All disaster risk reduction programs must be based on a sound understanding of disaster risk and this is not possible without the science. And this science information needs to be effectively communicated, translated, and used. There is now a greater emphasis on the need for science and technology that is usable for all, especially for local and community level disaster risk reduction.

Strengthening and enhancing local action and national support

The Global Assessment Report on Disaster Risk Reduction 2015 highlights that disaster is a governance issue. The Hyogo Framework emphasized various aspects of governance in disaster risk reduction such as the importance of institutional and legislative frameworks, government allocation of resources for disaster risk reduction, and the promotion of community participation.

While there is widespread agreement that local governments play a critical role in disaster risk reduction, the reality is that local authorities often have limited capacity and local systems and processes are often plagued by inefficiency and corruption and these need to be addressed urgently.

Some local governments have shown significant capacity to respond to disaster events, with local systems in place for warning, evacuation, and to a more limited extent, recovery and rehabilitation. National government has a role in helping strengthen and enhance efforts of local governments. The challenge therefore is to build local capacity and to find ways that national government can effectively facilitate and support local action.

Building back better is not enough, we need to build now better

In post-disaster construction and infrastructure rehabilitation, visions for a resilient future include enhancing resilience in the built environment. Standards for infrastructure, such as building codes, exist in most countries but the enforcement of such codes is a challenge. In many cases, the choice appears to be between affordability and resilience. In the long-term, post-disaster infrastructure rehabilitation and recovery and building back better is more expensive than building better from the start.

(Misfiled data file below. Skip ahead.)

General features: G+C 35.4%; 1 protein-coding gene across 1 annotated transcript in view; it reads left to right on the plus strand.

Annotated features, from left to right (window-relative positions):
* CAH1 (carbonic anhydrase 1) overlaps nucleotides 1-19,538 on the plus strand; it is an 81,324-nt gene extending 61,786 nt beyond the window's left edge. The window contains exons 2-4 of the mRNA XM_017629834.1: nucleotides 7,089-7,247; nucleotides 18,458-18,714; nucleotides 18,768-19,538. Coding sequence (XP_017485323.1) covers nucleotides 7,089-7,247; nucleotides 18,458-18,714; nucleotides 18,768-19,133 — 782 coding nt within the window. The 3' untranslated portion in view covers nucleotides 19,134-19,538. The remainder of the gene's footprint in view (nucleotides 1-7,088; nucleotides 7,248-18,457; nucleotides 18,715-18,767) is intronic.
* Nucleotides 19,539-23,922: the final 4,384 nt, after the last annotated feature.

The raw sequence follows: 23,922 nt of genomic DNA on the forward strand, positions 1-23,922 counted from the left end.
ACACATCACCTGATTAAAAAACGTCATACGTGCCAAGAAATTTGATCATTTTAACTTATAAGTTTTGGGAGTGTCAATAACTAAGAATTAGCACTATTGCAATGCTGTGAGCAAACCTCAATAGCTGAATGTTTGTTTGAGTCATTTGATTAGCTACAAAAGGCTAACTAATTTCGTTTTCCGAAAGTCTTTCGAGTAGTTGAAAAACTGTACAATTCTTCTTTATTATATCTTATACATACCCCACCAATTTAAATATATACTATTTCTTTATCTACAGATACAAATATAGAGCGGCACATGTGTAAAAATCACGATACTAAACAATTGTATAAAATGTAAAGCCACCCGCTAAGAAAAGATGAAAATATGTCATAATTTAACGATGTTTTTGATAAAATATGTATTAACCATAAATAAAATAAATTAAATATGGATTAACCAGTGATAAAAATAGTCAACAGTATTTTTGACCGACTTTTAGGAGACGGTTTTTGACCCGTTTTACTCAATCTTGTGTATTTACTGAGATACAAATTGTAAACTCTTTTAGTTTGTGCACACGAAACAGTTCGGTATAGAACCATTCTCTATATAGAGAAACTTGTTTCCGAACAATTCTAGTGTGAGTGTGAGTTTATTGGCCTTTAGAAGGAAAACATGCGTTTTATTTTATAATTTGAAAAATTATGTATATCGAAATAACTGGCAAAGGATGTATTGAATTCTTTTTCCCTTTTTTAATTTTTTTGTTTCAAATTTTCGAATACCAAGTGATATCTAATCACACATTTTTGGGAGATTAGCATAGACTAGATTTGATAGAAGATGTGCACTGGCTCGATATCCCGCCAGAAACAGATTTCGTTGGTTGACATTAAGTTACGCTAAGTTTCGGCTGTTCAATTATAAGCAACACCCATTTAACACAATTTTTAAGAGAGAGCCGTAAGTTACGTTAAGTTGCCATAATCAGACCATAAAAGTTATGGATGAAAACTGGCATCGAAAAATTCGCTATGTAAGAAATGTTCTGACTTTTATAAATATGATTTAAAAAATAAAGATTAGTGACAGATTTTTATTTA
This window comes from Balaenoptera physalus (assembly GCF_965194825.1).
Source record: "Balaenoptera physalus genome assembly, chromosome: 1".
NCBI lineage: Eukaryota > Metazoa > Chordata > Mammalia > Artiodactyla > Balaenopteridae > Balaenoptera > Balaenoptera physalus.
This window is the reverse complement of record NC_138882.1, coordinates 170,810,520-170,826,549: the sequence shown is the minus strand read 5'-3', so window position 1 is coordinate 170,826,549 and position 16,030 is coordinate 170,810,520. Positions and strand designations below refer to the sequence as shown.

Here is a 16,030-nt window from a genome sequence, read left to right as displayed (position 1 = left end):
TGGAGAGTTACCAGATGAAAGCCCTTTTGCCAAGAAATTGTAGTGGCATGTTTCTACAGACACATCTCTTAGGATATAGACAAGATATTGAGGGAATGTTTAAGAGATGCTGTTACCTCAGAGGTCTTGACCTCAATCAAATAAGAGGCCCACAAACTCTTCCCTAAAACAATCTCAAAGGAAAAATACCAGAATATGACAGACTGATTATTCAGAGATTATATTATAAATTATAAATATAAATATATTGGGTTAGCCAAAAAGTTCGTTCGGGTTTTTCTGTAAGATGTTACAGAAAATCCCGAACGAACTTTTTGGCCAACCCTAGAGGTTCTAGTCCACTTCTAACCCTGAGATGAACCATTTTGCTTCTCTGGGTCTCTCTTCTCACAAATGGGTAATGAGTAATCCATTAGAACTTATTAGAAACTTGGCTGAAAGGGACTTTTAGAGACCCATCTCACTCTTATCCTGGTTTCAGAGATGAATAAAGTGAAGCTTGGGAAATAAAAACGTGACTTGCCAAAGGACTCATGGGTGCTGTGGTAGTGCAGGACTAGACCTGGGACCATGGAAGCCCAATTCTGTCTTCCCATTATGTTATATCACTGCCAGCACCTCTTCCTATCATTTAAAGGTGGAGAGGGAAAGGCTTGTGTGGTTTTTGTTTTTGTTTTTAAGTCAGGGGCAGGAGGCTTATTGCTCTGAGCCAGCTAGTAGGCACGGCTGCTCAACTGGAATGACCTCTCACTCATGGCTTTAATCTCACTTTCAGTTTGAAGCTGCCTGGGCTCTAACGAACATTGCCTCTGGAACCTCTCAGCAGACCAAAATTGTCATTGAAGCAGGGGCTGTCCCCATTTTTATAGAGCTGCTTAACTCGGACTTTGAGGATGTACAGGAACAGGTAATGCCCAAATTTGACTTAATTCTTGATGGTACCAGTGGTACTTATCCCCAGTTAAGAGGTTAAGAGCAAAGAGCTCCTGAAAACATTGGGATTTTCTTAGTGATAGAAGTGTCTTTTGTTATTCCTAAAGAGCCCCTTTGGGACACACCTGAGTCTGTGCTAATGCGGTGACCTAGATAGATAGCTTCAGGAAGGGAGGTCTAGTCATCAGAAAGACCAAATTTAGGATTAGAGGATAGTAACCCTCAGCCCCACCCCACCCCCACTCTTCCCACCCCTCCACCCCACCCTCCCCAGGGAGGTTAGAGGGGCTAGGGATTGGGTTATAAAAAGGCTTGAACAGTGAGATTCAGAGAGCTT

Previous experience with disasters, particularly in the United States after Hurricane Charlie and Hurricane Katrina, show the benefits of built resilience. According to Dr Louis Gritzo, vice president of research at FM Global, a private company providing global commercial and industrial property insurance, basic improvements costing less than US $10,000 resulted in 85% reduction in disaster loss post Hurricane Katrina. All those who invested in improved infrastructure were in business the day after the disaster event.

An interesting aspect raised during one session was the need to promote public support for building codes and standards. Most people would not sacrifice their safety for affordability when it comes to their automobiles, and yet they are willing to build homes without the benefit of engineering. Promoting building codes and compliance requires that people be educated about the risks of non-engineered housing.

Key role of communication